What type of victimization occurs in Enrique's Journey?
In Enrique's Journey, immigrants from Mexico and Central America brave extreme dangers to ride the trains to the United States. The story centers on Enrique, a Honduran boy who hopes to find his mother in America. He is seventeen years old when he finally manages to reach Chiapas; there, he finds that his suffering has only just begun. Young, illegal immigrants such as Enrique, many searching for their mothers, endure untold dangers and great suffering to reach their intended destination. They are victimized by bandits, violent gangsters, and el migra (the Mexican immigration authorities). Since many stops on the way North advertise similar dangers, I will concentrate on Enrique's experience in Chiapas.
Bandits often patrol migrant areas to terrorize helpless immigrants. Since many citizens in Chiapas often view Central American immigrants in a negative light, bandits seize upon this prejudice to further their own aims. Groups of bandits wait in hiding to ambush unsuspecting migrants. If the migrants refuse to part with their money, they are hacked to death by machetes, shot execution-style, or, in the case of young women, gang-raped, tortured, and brutally murdered.
Meanwhile, citizens in Chiapas see migrants as opportunists who come to take job opportunities away from the local populace. They assert that Central American migrants bring disease, crime, and prostitution to their towns. It doesn't help the migrants' case that good Samaritans who have housed these migrants have been brutalized and murdered by them. So, on one hand, the migrants have to face suspicion from the citizens of Chiapas, and on the other hand, they have to face the threat of a violent death from fearsome bandit gangs.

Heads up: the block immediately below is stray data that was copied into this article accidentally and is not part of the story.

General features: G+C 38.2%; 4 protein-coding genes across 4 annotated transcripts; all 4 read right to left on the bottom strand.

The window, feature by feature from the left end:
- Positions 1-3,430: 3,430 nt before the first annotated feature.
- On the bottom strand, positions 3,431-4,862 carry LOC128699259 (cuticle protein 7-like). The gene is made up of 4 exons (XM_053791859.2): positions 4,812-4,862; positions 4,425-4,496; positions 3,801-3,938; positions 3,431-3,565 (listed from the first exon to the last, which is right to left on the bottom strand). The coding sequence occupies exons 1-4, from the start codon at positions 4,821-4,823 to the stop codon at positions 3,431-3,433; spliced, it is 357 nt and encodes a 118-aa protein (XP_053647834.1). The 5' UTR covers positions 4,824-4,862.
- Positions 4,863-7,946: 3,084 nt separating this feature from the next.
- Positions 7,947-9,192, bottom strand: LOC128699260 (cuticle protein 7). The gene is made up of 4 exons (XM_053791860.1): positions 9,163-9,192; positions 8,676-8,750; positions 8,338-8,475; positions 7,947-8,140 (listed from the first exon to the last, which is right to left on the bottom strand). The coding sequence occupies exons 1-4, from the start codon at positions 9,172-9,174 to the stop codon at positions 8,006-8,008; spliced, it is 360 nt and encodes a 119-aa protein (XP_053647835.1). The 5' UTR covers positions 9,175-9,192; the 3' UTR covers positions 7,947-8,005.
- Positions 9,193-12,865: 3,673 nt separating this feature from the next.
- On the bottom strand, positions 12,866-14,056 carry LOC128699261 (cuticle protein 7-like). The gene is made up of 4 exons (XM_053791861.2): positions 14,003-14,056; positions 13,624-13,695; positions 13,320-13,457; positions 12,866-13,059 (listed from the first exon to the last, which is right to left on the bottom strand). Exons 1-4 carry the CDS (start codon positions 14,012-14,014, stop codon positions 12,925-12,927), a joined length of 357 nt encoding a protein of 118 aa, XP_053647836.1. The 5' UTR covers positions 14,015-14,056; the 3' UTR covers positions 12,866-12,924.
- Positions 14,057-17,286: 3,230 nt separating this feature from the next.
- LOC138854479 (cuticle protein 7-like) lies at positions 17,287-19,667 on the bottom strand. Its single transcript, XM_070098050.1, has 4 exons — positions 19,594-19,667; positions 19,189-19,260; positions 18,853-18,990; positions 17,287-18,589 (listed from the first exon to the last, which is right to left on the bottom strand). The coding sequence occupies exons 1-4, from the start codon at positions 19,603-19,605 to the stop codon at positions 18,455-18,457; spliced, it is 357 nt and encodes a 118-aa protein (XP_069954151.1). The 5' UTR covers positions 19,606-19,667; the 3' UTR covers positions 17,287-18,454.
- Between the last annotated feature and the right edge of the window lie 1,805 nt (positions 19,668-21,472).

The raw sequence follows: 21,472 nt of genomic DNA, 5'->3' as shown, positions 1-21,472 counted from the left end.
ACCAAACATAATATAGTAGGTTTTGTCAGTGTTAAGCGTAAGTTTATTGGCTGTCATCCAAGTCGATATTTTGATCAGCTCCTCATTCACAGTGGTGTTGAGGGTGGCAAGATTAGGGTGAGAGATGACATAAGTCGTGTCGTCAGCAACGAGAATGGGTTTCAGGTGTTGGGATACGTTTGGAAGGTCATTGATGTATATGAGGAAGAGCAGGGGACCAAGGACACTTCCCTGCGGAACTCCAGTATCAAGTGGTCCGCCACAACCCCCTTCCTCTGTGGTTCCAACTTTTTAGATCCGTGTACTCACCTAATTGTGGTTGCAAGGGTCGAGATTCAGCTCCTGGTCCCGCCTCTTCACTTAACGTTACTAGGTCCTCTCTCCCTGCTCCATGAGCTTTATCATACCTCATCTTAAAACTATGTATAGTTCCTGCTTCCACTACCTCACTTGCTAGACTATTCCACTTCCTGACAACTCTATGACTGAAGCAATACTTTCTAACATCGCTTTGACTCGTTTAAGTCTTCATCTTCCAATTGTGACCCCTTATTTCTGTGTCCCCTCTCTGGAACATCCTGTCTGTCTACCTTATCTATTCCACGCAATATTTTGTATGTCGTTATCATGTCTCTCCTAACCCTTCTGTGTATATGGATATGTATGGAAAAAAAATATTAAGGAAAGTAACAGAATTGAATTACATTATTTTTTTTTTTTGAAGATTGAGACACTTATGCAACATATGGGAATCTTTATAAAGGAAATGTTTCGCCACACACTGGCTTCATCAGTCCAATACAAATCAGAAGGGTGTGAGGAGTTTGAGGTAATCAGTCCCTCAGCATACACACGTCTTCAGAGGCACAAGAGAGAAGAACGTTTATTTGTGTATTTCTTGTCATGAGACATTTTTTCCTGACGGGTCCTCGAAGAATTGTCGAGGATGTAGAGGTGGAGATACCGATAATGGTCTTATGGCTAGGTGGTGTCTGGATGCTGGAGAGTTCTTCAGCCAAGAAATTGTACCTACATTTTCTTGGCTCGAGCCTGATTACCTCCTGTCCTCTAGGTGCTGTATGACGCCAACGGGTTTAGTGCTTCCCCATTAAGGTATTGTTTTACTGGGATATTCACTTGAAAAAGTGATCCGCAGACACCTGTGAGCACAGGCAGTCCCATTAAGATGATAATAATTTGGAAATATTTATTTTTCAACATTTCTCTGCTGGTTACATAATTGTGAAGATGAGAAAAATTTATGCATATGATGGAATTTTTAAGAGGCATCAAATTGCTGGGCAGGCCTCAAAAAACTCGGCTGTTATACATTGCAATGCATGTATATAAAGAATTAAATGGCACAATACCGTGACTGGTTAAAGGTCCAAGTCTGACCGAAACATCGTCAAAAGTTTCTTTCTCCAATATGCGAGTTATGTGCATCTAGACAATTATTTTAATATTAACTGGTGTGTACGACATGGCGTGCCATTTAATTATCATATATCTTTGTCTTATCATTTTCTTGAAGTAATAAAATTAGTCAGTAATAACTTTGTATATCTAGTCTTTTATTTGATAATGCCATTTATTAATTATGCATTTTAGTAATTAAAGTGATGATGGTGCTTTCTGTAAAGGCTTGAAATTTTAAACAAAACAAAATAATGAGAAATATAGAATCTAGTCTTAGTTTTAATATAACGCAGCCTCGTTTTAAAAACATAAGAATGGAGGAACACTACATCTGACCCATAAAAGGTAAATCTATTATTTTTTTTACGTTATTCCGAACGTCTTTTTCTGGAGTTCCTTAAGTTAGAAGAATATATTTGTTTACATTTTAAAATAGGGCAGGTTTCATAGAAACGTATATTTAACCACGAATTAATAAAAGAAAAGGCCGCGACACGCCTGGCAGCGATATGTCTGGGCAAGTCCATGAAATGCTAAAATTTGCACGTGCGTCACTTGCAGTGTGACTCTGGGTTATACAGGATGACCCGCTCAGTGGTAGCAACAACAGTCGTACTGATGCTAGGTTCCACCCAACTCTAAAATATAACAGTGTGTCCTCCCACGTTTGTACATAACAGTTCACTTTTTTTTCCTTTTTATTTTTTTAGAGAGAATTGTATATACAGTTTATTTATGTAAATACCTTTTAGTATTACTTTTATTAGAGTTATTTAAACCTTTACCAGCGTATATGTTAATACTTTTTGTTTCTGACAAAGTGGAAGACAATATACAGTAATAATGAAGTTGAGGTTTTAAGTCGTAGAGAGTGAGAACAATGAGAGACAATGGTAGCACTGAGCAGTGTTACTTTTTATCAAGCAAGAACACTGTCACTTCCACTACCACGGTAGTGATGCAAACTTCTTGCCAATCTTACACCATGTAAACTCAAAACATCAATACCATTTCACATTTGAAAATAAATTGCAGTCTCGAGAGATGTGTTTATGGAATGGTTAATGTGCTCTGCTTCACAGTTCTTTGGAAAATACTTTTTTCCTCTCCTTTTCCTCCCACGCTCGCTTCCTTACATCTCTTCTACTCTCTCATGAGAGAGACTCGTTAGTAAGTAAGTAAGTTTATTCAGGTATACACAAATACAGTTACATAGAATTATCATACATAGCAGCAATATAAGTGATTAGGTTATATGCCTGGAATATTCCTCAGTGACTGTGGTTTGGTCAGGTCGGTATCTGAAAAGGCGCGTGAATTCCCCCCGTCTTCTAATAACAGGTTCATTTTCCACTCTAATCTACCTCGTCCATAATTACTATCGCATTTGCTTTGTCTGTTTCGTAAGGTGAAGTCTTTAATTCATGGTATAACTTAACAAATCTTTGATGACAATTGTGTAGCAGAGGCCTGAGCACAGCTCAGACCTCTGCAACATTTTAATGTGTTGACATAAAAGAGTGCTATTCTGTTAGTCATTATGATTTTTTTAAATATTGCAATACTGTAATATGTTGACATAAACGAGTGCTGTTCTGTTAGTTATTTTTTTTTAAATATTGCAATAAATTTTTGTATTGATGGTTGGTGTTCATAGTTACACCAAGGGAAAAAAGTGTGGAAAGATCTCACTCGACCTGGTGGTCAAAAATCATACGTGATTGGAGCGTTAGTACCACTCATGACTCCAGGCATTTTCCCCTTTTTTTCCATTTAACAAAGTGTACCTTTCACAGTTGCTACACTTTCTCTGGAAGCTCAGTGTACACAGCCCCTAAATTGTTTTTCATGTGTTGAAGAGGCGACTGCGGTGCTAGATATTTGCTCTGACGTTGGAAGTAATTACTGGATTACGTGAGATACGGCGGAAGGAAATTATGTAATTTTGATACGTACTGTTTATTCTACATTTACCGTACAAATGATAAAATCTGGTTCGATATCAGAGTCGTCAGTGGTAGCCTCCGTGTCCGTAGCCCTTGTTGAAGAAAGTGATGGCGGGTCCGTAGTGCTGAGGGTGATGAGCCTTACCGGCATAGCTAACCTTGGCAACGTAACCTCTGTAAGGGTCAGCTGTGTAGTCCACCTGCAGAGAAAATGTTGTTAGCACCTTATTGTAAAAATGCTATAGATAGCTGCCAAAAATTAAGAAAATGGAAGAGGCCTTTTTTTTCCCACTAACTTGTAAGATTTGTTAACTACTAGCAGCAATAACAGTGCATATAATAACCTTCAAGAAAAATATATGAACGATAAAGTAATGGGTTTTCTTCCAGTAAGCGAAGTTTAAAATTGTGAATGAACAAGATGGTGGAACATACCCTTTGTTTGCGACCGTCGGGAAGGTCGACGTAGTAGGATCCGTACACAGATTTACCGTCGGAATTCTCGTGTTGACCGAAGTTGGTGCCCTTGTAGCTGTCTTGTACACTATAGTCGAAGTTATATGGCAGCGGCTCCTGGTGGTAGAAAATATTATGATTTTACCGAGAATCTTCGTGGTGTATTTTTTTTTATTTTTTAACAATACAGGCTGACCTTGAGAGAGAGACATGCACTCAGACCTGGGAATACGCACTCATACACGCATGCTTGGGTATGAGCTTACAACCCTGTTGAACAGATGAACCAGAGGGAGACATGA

Young men from dangerous gangs 'own' sections of freight trains traveling from Central America to the United States. What this means is that any migrant who wishes to ride the top of any freight train to America will find himself/herself at the mercy of violent gangsters. The most feared gangs are the Mara Salvatrucha and its rival, the Barrio 18 (18th Streeters). According to the author, many of these gang members, deported from America for violent crime, have settled in Chiapas. There, they unleash their own brand of violence upon hapless migrants like Enrique.
These gangsters often scout out the migrant population at train stops. They watch and wait, approach migrants in a friendly manner, and try to win their trust. When the migrants climb up the freight train cars, the gangsters are waiting for them. They demand money for the right to stay on top of the freight trains. Migrants who don't comply find themselves thrown off trains or murdered in cold blood, their bodies left on top of the cars. As a result of this, workers at train stops often discover gruesome sights which turn their stomachs. Any migrant who attempts to contact the authorities soon finds out that it isn't worth it: the gangsters root out informants mercilessly.
The Mexican immigration agents tasked with border control often resort to physical violence to apprehend migrants. Since many migrants do not want to get caught, they often flee, running from car to car on the tops of trains, with agents in hot pursuit. Frustrated agents often resort to throwing stones and sticks at the migrants. The Mexican immigration agents also work hand in hand with the madrinas, citizens who aid the agents in their work.
Tasked with scouting out illegal migrants, these fearsome madrinas are often armed with machetes and arrogant in their assumption of imputed police powers. According to the author, many human rights activists assert that the madrinas resort to horrendous physical violence to intimidate migrants; with the assent of corrupt immigration authorities, the migrants are further rendered powerless in the face of unrelenting violence.